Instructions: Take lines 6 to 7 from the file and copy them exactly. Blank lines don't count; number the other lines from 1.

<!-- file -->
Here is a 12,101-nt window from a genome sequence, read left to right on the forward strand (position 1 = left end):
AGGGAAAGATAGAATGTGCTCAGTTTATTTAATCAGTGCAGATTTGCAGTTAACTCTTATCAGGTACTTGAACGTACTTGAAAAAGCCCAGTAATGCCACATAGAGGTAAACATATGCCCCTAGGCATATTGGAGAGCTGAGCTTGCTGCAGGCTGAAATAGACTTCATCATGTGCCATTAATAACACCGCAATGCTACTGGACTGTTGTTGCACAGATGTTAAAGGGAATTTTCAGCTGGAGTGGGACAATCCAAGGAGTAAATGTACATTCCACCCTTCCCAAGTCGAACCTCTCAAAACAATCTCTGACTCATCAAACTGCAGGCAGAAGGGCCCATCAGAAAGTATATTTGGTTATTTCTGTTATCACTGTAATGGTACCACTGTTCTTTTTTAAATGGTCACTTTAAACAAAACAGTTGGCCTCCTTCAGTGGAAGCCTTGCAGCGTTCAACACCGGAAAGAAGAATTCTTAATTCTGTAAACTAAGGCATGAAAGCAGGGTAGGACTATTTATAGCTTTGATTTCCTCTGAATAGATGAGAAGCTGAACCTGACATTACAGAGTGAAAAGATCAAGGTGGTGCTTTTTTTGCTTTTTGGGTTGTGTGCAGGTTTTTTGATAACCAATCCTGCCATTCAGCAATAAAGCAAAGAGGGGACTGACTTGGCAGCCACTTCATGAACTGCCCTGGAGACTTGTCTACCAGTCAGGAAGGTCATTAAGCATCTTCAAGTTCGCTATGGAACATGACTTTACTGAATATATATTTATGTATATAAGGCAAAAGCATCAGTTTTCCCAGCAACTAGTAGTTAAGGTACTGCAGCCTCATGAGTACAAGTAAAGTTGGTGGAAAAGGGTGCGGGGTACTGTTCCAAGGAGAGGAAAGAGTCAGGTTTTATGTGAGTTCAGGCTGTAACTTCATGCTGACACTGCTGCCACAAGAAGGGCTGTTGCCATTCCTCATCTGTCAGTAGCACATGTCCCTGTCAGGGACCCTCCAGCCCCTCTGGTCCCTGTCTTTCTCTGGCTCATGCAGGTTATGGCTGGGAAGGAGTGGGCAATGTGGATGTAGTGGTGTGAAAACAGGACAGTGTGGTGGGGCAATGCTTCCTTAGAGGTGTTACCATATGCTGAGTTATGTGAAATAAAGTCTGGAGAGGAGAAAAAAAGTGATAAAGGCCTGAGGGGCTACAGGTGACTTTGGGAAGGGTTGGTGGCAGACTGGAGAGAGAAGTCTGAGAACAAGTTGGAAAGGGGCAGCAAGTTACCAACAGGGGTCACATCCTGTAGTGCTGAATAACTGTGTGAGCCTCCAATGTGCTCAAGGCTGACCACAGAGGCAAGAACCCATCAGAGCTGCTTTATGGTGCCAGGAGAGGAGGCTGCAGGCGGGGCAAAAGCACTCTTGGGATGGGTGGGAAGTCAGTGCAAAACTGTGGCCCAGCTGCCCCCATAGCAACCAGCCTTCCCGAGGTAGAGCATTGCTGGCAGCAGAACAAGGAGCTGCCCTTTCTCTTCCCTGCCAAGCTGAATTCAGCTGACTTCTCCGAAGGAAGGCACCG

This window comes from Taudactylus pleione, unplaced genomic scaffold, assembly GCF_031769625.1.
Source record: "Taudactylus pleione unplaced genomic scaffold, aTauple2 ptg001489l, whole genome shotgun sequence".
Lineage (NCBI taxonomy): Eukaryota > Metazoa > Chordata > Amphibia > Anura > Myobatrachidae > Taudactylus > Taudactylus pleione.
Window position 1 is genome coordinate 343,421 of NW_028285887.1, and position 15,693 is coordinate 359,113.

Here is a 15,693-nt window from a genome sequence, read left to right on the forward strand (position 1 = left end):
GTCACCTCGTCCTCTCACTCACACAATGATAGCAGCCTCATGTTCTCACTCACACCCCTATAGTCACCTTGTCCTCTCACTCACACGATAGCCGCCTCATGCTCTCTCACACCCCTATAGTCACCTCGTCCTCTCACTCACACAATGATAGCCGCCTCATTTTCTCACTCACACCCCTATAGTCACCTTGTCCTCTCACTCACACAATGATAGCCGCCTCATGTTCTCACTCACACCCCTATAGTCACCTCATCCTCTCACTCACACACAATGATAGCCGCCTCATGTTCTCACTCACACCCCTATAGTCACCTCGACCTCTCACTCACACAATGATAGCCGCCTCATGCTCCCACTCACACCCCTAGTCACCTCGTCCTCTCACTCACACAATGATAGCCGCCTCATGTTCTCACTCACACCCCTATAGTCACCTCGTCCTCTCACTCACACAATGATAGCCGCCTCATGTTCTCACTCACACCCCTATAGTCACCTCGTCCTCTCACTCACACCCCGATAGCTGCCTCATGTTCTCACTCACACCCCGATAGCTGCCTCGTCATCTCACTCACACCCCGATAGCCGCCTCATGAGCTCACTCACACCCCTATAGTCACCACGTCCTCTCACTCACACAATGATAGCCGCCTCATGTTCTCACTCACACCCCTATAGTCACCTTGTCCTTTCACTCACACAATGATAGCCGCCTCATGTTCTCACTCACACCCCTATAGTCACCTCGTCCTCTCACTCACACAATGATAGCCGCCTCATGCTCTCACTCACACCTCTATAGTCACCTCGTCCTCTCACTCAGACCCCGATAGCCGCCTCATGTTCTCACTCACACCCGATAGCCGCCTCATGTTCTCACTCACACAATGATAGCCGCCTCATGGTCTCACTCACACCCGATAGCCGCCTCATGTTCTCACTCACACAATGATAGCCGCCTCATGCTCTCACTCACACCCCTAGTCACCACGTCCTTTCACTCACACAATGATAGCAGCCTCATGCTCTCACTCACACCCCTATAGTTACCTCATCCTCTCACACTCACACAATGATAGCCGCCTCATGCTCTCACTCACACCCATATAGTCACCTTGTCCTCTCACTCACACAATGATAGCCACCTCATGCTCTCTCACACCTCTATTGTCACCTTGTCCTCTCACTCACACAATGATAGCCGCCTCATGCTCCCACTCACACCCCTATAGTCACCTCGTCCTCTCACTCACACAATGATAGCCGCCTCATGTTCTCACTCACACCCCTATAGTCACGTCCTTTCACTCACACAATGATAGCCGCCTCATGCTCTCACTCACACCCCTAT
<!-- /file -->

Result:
Window position 1 is genome coordinate 343,421 of NW_028285887.1, and position 15,693 is coordinate 359,113.

Here is a 15,693-nt window from a genome sequence, read left to right on the forward strand (position 1 = left end):